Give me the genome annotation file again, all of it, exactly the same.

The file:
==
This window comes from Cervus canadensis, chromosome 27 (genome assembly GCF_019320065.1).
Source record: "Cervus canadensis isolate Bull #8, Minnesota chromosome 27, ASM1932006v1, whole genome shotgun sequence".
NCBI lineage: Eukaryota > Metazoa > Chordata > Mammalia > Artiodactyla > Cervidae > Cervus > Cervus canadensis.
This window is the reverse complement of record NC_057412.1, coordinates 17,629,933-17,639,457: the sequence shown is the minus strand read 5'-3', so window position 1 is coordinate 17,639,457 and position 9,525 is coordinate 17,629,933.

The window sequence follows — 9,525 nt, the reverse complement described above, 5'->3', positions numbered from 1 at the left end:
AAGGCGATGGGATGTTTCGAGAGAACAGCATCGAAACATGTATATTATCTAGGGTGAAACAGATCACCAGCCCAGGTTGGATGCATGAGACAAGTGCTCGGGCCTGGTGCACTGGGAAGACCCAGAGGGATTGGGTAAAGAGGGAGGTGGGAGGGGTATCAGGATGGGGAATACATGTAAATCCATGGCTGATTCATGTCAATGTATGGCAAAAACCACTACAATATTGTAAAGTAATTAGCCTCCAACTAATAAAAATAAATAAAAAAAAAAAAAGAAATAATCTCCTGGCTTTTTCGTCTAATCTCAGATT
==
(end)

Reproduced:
This window comes from Cervus canadensis, chromosome 27 (genome assembly GCF_019320065.1).
Source record: "Cervus canadensis isolate Bull #8, Minnesota chromosome 27, ASM1932006v1, whole genome shotgun sequence".
NCBI lineage: Eukaryota > Metazoa > Chordata > Mammalia > Artiodactyla > Cervidae > Cervus > Cervus canadensis.
This window is the reverse complement of record NC_057412.1, coordinates 17,629,933-17,639,457: the sequence shown is the minus strand read 5'-3', so window position 1 is coordinate 17,639,457 and position 9,525 is coordinate 17,629,933.

The window sequence follows — 9,525 nt, the reverse complement described above, 5'->3', positions numbered from 1 at the left end:
AAGGCGATGGGATGTTTCGAGAGAACAGCATCGAAACATGTATATTATCTAGGGTGAAACAGATCACCAGCCCAGGTTGGATGCATGAGACAAGTGCTCGGGCCTGGTGCACTGGGAAGACCCAGAGGGATTGGGTAAAGAGGGAGGTGGGAGGGGTATCAGGATGGGGAATACATGTAAATCCATGGCTGATTCATGTCAATGTATGGCAAAAACCACTACAATATTGTAAAGTAATTAGCCTCCAACTAATAAAAATAAATAAAAAAAAAAAAAGAAATAATCTCCTGGCTTTTTCGTCTAATCTCAGATT